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Pluto Juice – with Dayna Stephens & Anthony Fung

Saturday, August 27

$25 – $35
Seating
Premier:
Rear:
Bar:

Seating times: 7:00pm, 8:30pm, & 10:15pm. Doors open 30 minutes early.

TICKET AVAILABILITY:  IF SELECTED TICKETS ARE “SOLD OUT”, PLEASE CHECK AVAILABILITY FOR ANOTHER TIME AND ANOTHER SEATING TYPE

Black Cat JAZZ@theEDGE Summer Festival!! Presents: Pluto Juice – with Dayna Stephens & Anthony Fung

Dayna Stephens – EWI & Keys
Andrew Renfroe – Guitar
Billy Mohler – Bass
Anthony Fung – Drums

For nearly 15 years, having achieved international renown as a saxophonist (#1 Rising Star  Tenor, 2019 Downbeat Critics Poll), Dayna Stephens has worked assiduously to create a  musical voice on the Akai Electronic Wind Instrument (EWI). Following in the footsteps of Bob  Mintzer and the late Michael Brecker, and like his EWI-exploring peers Morgan Guerin, Mark  Shim and Seamus Blake, Stephens has featured the EWI in select contexts with his own bands,  on Gilad Hekselman’s 2019 release Further Chaos and other projects. With Pluto Juice, co-led  and co-produced by drummer and composer Anthony Fung, Stephens turns the spotlight fully  on EWI for the first time, in an adventurous electric quartet setting with the stellar Canadian  musicians Andrew Marzotto (guitar) and Rich Brown (bass). 

One of the band’s first pieces, “Approaching Pluto,” was composed by Stephens when NASA’s  New Horizons craft completed its long-awaited flyby of the dwarf planet in the summer of 2015.  The music that followed was conceived specifically for the group, and the theme of space travel  stuck. Stephens’ “Welcome to Our Snow Globe” leads off with a focus on Earth, while “Outskirts of Neptune” strives to capture the journey through the outermost solar system as Pluto grows  momentously near. Fung’s “Pluto and Beyond” follows New Horizons past its final destination  and further into the void, while two more Fung compositions, “Trial on Mars” and “Green  Gargantua,” deal respectively with imagined conflict on other worlds and the unfathomably  massive emptiness of a black hole. The writing, full of complexity, rhythmic urgency and sonic  adventure, represents a thrilling new departure for the two co-leaders.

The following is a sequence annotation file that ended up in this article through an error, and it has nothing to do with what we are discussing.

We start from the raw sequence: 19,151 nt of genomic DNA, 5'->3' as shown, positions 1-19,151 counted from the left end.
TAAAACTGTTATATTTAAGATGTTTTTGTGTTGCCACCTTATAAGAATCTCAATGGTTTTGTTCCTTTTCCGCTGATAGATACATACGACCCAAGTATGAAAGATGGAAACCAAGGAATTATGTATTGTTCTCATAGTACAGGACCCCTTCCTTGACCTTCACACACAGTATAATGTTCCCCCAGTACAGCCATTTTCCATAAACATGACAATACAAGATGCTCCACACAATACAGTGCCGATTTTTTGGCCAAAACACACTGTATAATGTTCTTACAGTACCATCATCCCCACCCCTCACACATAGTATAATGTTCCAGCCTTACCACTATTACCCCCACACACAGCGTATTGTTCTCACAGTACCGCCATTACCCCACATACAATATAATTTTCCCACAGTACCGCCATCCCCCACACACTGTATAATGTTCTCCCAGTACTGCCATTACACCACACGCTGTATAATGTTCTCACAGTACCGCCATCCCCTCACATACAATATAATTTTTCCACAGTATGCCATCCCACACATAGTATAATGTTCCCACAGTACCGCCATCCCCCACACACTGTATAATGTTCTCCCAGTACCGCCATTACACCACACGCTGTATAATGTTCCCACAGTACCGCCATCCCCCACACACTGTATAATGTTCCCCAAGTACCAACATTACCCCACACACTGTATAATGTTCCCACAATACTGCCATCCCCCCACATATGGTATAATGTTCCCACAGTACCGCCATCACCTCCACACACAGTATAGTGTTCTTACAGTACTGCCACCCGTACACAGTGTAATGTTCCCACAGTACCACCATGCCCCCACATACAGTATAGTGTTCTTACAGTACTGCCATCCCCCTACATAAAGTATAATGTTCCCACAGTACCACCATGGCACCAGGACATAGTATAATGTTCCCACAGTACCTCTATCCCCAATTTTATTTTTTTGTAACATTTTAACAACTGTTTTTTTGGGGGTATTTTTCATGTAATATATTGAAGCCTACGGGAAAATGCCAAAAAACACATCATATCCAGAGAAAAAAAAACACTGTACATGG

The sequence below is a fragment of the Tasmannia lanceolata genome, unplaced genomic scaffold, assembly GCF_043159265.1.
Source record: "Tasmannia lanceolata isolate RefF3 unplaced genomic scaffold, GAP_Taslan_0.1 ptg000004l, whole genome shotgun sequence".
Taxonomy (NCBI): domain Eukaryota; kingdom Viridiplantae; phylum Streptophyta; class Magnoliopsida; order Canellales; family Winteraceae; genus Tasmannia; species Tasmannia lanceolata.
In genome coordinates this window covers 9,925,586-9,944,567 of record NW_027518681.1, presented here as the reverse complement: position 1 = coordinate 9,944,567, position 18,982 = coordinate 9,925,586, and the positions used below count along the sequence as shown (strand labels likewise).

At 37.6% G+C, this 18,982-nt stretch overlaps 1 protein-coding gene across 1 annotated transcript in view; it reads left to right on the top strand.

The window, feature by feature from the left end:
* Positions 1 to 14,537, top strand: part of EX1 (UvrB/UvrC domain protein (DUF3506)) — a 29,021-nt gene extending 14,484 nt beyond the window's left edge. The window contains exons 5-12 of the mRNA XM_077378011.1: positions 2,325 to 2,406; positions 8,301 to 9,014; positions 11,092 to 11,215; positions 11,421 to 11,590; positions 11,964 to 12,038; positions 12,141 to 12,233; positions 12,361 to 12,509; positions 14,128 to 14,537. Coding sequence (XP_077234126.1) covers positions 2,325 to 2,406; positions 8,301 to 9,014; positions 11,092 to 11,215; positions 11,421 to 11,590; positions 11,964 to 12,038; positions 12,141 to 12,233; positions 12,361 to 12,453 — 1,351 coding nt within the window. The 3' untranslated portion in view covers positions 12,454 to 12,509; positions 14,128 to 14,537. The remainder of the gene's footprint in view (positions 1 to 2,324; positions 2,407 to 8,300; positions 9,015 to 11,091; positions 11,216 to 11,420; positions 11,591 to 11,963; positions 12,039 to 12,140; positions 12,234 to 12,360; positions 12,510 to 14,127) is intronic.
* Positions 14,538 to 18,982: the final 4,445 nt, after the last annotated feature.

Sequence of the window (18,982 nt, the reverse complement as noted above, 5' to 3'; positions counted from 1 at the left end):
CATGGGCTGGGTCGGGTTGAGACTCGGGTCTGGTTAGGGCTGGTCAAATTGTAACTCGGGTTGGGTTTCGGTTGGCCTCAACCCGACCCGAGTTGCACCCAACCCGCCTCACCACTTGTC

Fung, a Toronto native now based in Los Angeles, has two fine albums to his credit, Chronicles (2014) and Flashpoint (2018, awarded four stars in Downbeat). He first played with Stephens  when called to sub on a trio gig at the LA club Sam First. Sparks flew right away, and Fung  invited Stephens up to Toronto to pursue the EWI-driven collaboration that became Pluto Juice.  “The first Pluto Juice gig in January 2019 was immediately awesome,” recalls Stephens, “and by  the time we played the Toronto Jazz Festival we knew we had to record, because this was some  serious s**t.” 

The group takes full advantage of the EWI’s capabilities in creating what Stephens calls “a sea  of infinity in terms of sound production.” Stephens employs synth interfaces, copious guitar  pedals and other wares, imbuing Pluto Juice with a wealth of sonic color and mystery. The EWI  has the unique advantage of being terra incognita, far more so than the tenor saxophone,  Stephens notes: “There’s a lot less pressure, and you can really develop your own approach to  it. It’s got eight octaves like a piano as opposed to two and a half on sax, so it’s a completely  different universe.” The EWI can also function harmonically: you will often hear Stephens  comping two-note dyads under Marzotto’s solos. “There’s an expression I’ve heard regarding  tenor players, ‘You’ve got to fight for your sound,’ and that’s what I feel like I’m still doing on EWI,” he muses. “I’m still just getting started on this axe. The possibilities are so endless.” In  fact, constant innovation in synth technology (physical modeling, wavetables, harmonizers, all  too involved to attempt to explain here) assures that the possibilities are growing more endless  still. 

At times Stephens will tap into a lyrical woodwind tone, or conjure a broad open soundscape, or  dig in with something reminiscent of a Hammond B3 with Leslie speaker. Or he’ll launch into  gnarled, overdriven lines and phrases, equal parts John Scofield and some unknown instrument  from the beyond. 

The blend of EWI with Marzotto’s fluid guitar lines and celestial harmonies, and the supple rock solid feel of Brown and Fung, makes Pluto Juice all the more striking. “I’ve known Andrew since  we were kids,” says Fung. “We went to Berklee together, he’s one of my closest buddies from  Toronto. He had his own thing from the start and that’s why I love calling him for projects.” Rich  Brown made waves as the original bassist of Andy Milne’s Dapp Theory and has done  groundbreaking work as a leader with rinsethealgorithm, Abeng and the solo bass album  Between Heaviness & Here. His effortless facility and deep tone help make Pluto Juice the  captivating listen that it is.

Details

Date:
Saturday, August 27
Cost:
$25 – $35